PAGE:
The Arty Semite

Pushing Ben-Gurion off the Roof

By Ronen Shnidman

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In his latest tour de force, Assi Dayan, Israeli cinema’s enfant terrible, seeks to push Israel’s Ashkenazi elite into its grave, literally and figuratively.

Produced on a budget of just NIS 1 million (roughly $250,000), “Dr. Pomerantz” premiered last year at the Haifa International Film Festival and was nominated for Best Screenplay at September’s Ophir Awards, Israel’s answer to the Oscars. It screens October 20 at The Silicon Valley Jewish Film Festival, one of its few American showings so far.

Perhaps, as the son of once-lionized defense minister Moshe Dayan, and by this point a well-established film director, Assi Dayan has never felt the need to pander to conventional tastes. Thus, he doesn’t just slaughter sacred cows in “Doctor Pomerantz” — he brings along a pile of skewers and invites everyone to join the barbecue.

The title character (played by Dayan himself) is a clinical psychologist whose life was once filled with a search for meaning. But by the time we meet him those days are long past. All that remains is a tired, put-upon old man stuck in an illogical and grotesque system that cares little for the daily struggles of the individual. And Dayan is not the only one like this. All of his private patients suffer from the feeling of being trapped in a place they no longer have the strength to deal with and in a world that no longer needs them.

“Doctor Pomerantz” plunges unforgivingly into the ennui, cynicism and sense of disappointment that pervades much of Israeli society, particularly among its Ashkenazi old guard. Today the children’s of Israel’s great ideologues and war heroes spend their time getting caught in petty double-billing scandals and shady real estate deals. They make a few half-hearted remarks about the public good while feeding on the slops left by the handful of business oligarchs who really run the show. The elites that once talked of “making the desert bloom,” creating a New Jew and reconstituting a Jewish national culture in its ancient homeland are now indolent and apathetic.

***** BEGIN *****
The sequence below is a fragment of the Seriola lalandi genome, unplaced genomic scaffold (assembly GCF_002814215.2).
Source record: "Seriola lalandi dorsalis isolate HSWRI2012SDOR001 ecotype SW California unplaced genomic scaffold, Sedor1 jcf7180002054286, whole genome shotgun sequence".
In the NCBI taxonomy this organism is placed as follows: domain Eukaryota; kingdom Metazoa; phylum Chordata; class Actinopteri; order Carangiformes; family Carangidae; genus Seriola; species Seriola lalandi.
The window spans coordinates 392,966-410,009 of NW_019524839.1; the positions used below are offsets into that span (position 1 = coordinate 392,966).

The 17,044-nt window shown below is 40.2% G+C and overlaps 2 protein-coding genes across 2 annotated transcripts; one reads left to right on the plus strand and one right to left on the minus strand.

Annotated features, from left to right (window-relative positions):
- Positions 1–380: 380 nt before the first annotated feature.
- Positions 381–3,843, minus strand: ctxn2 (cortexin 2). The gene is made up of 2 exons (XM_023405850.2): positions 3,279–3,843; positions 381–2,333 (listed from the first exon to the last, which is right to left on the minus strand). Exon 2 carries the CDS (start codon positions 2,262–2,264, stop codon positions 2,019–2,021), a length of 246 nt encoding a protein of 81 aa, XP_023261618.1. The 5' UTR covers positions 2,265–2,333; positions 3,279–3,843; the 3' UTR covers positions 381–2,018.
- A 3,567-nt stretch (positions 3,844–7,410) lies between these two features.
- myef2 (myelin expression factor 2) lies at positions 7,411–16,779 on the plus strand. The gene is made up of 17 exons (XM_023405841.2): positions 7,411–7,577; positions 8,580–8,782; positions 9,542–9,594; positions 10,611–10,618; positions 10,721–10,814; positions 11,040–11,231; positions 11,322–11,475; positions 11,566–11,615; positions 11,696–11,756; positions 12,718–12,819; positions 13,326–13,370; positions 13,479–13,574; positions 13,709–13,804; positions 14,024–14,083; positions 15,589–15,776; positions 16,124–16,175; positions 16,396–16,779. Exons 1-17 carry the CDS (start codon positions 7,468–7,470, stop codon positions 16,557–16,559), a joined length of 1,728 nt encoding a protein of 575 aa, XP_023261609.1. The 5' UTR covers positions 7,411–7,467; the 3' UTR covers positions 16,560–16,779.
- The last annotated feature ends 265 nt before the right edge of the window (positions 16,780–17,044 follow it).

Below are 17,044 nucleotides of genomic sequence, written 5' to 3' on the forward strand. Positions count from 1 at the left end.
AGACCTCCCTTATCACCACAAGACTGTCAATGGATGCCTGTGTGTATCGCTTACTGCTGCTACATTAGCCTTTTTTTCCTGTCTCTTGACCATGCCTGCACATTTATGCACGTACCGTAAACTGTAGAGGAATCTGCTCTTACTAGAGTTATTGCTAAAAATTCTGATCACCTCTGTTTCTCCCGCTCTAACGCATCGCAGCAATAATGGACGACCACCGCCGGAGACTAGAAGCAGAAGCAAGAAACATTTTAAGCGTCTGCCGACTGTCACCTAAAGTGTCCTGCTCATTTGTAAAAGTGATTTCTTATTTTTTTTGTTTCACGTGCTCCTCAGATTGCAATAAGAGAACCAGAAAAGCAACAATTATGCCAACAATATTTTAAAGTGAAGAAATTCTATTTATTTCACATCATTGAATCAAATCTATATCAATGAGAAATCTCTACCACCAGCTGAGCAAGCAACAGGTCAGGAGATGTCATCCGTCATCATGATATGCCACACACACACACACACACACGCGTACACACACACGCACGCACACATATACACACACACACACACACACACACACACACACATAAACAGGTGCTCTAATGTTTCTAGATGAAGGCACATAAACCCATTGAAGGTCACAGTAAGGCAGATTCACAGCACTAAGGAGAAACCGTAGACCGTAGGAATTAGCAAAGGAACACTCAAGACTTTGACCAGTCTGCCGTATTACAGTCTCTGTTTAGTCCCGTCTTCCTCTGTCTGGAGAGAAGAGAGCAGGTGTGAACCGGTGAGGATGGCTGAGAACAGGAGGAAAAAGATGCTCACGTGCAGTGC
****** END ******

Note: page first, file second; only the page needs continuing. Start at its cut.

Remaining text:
And, well, Dayan thinks it’s about time they all kicked the bucket, himself included. In “Dr. Pomerantz,” the identifiably Ashkenazi members of this graying generation have given up their self-important and grandiose struggles, checking out of this world and into the next. Before seeing “Doctor Pomerantz,” I never thought suicide a laughing matter, or the sight of senior citizens jumping one-by-one from the 12th floor of an apartment building a source of mirth. Strange as it is to say, I stand corrected.

The most notable aspect of the film is the aggressiveness with which Dayan disposes of the sacred myths central to Israeli identity. From the Holocaust to the IDF, they’re all the butt of some absurd joke. In fact, “Doctor Pomerantz” begins with the doctor only half-listening to an elderly patient cry as he recounts losing his family. “What happened? Who died?” he asks. The patient replies, “My father, my mother, my brother, his wife and their daughter.” Pomerantz continues, “What, in the Holocaust?” The patient responds, “No, [in a traffic accident] at Mesubim Junction. What Holocaust?”

The film’s sense of fatalistic resignation is perhaps best exemplified, however, by the elderly character Yitzhak Brenner (played by veteran actor Shlomo Vishensky) as he sits patiently waiting his turn to jump to his death while Doctor Pomerantz cajoles the police taking away the previous suicide victim’s remains below. “Even in order to jump to your death, you have to wait. What a country.”

Watch the trailer for ‘Dr. Pomerantz’:


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